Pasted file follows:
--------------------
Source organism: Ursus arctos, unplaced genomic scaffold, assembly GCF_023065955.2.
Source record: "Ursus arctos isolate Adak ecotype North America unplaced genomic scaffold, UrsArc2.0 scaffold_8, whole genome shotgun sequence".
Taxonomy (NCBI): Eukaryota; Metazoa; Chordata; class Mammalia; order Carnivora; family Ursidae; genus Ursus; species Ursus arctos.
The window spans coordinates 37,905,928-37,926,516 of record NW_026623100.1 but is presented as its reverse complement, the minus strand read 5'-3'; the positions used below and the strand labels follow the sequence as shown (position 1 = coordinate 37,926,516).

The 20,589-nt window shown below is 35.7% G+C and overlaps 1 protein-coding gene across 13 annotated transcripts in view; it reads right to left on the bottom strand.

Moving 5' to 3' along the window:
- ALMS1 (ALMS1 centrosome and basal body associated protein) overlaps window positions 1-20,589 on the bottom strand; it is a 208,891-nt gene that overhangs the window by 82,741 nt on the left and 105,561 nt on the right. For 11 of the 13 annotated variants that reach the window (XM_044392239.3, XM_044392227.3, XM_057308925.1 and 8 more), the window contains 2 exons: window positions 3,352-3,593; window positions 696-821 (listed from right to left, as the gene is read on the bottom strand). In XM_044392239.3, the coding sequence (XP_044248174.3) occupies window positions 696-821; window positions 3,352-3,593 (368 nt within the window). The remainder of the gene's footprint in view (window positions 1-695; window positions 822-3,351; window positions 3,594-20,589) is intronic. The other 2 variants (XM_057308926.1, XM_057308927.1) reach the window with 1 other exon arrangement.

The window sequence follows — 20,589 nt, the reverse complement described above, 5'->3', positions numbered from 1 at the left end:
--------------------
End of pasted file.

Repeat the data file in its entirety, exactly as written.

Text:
Source organism: Ursus arctos, unplaced genomic scaffold, assembly GCF_023065955.2.
Source record: "Ursus arctos isolate Adak ecotype North America unplaced genomic scaffold, UrsArc2.0 scaffold_8, whole genome shotgun sequence".
Taxonomy (NCBI): Eukaryota; Metazoa; Chordata; class Mammalia; order Carnivora; family Ursidae; genus Ursus; species Ursus arctos.
The window spans coordinates 37,905,928-37,926,516 of record NW_026623100.1 but is presented as its reverse complement, the minus strand read 5'-3'; the positions used below and the strand labels follow the sequence as shown (position 1 = coordinate 37,926,516).

The 20,589-nt window shown below is 35.7% G+C and overlaps 1 protein-coding gene across 13 annotated transcripts in view; it reads right to left on the bottom strand.

Moving 5' to 3' along the window:
- ALMS1 (ALMS1 centrosome and basal body associated protein) overlaps window positions 1-20,589 on the bottom strand; it is a 208,891-nt gene that overhangs the window by 82,741 nt on the left and 105,561 nt on the right. For 11 of the 13 annotated variants that reach the window (XM_044392239.3, XM_044392227.3, XM_057308925.1 and 8 more), the window contains 2 exons: window positions 3,352-3,593; window positions 696-821 (listed from right to left, as the gene is read on the bottom strand). In XM_044392239.3, the coding sequence (XP_044248174.3) occupies window positions 696-821; window positions 3,352-3,593 (368 nt within the window). The remainder of the gene's footprint in view (window positions 1-695; window positions 822-3,351; window positions 3,594-20,589) is intronic. The other 2 variants (XM_057308926.1, XM_057308927.1) reach the window with 1 other exon arrangement.

The window sequence follows — 20,589 nt, the reverse complement described above, 5'->3', positions numbered from 1 at the left end: